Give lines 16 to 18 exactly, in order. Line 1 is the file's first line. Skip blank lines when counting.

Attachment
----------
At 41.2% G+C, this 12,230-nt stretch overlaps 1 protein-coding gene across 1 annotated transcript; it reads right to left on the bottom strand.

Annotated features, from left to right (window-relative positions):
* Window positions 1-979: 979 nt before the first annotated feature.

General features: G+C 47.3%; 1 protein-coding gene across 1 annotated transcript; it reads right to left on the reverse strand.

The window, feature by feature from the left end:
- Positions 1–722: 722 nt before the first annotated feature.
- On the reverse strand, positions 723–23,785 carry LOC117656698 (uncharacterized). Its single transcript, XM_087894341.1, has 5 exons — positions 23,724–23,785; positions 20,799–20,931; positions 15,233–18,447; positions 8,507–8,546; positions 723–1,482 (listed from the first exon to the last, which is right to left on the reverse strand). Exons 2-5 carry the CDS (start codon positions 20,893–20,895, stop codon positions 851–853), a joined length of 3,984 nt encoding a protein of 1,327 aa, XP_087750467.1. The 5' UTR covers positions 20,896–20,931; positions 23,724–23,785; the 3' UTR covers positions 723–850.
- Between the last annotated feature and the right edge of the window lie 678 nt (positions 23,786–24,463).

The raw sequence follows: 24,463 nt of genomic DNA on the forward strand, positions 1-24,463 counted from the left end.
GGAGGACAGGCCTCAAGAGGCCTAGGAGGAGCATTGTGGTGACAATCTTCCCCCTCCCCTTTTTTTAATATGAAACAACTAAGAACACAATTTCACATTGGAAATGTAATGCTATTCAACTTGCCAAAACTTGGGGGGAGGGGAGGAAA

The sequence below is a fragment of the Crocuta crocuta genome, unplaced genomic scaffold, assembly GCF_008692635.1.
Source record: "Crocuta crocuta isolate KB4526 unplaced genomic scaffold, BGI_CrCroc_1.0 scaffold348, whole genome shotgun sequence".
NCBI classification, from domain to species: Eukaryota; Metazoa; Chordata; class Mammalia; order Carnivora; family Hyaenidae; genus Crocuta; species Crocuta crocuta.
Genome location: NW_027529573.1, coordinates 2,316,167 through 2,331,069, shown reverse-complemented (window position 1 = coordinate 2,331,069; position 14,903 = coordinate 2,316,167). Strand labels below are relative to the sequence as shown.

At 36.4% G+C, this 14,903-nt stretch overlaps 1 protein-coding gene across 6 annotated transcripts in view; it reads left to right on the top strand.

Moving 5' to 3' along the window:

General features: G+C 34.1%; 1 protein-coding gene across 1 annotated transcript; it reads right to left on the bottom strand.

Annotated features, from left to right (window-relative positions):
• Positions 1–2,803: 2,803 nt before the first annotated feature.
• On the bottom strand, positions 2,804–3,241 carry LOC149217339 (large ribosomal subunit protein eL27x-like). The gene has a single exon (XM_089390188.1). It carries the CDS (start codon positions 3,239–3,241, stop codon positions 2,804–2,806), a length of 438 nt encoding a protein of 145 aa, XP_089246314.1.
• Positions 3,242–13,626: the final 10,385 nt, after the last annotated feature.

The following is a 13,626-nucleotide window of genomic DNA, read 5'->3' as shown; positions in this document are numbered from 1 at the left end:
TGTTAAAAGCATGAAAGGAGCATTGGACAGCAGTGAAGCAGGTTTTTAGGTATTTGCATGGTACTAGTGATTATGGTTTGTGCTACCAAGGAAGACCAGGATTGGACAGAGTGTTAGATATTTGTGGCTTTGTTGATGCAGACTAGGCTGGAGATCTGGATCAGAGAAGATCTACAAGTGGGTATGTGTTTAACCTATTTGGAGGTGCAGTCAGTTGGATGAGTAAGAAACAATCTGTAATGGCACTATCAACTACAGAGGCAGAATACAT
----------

Moving 5' to 3' along the window:

General features: G+C 34.1%; 1 protein-coding gene across 1 annotated transcript; it reads right to left on the bottom strand.

Annotated features, from left to right (window-relative positions):